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    I feel the same way, I just bought Understanding Exposure because its highly recommended and its supposed to really help when you're starting to shoot in manual and want to get better. You should check it out!
     
  7. manaheim

    manaheim Jedi Bunnywabbit Staff Member Supporting Member

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    Photography has so far proven to be a battle only winnable by time and effort. There was a time ... 6 years ago I think ... where it was all mostly foreign to me. I spent a lot of time on here listening, talking to people, understanding... I read a lot, and most importantly I took a lot of pictures and tried to figure out why they didn't work.

    Even after 6 years of pretty aggressively chasing this, there are still whole areas of the mechanical element of photography that are a bit elusive to me, but at least I can speak to the majority of it and am quite proficient in most of it.

    Definitely takes patience and diligence. Don't get too frustrated... just frustrated enough to keep trying. :)
     
  8. Overread

    Overread has a hat around here somewhere Staff Member Supporting Member

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    Keep at it and remember whilst you see all the great shots by good photographers on the site - you never see their waste bins on the computer ;) and those film lot are jsut the same - only difference is that they pay for every mistake, so they tend to learn a little faster by pressure.

    As for understanding more, remember one half of the battle is understanding the light and taking the shot - and the other half is processing the shot in the computer.
    I recomend getting and reading Understanding Exposure as that will give you a good foundation in the fundementals of exposure. From there its practice - lots of it. Expect to take many failed shots when you start out - it takes experience of different situations and lightings to really be able to shoot shots with full confidence of getting the result you desire (and part of that is understanding the results which are possible in the conditions you are in). Also don't be afraid to experiment with different settings, pros will often take many shots of the same sight with different settings to find the best combination for the scene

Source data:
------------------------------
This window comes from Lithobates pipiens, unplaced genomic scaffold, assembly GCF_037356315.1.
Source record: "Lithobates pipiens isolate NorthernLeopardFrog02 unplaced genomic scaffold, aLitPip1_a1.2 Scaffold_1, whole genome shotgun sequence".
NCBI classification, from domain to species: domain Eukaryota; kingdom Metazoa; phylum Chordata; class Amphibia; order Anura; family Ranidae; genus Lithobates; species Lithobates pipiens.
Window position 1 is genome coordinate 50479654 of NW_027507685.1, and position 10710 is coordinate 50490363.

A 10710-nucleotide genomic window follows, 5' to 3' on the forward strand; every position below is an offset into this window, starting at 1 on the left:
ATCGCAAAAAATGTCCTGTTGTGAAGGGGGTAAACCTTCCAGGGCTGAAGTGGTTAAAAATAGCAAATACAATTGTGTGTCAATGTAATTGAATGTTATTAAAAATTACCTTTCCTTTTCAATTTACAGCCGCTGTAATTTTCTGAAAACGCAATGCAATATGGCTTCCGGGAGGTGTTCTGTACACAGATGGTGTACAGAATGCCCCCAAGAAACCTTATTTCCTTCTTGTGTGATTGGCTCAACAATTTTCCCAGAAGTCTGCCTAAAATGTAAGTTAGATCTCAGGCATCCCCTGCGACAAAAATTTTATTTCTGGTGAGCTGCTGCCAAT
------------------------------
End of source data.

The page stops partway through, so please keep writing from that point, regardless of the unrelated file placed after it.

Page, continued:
9. Susan1114

    Susan1114 TPF Noob!

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    Thank you everyone!!!! The experience you have all shared really put me back on board. I'm certainly going to get the book Understanding Exposure. I just have to remember that this process is just that .... a process. There's no way anyone can absorb all this at once. If that was the case anyone could take great pictures all the time and this board wouldn't even exist.

    Once again, THANK YOU!!!!
     
  10. Samanax

    Samanax TPF Noob!

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    This is the beginners forum and most of us here are not great (not yet anyway) but there are a few good photographers here. I think most of us are just learning or trying to improve our skills so that we can venture into the Advanced forum. Not sure about everyone else, but this is just a hobby for me and I have no plans to make this a career.
    Yes, it's a process...a long process that never really ends.
    Yes, it takes a long time to learn all this photography stuff. I don't know how long you've been at it but I'm been taking it seriously for a little over a year and my more experienced photography buddies tell me that I won't really be "good" until my third year of shooting. This is a hobby that you have to invest a lot of time (and money) into before you get "good"...but that doesn't mean you shouldn't have fun while you learn.

    Just keep shooting, post some pictures for C&C, learn what you can from that C&C and learn how to C&C your own photos so that you continue to improve and grow.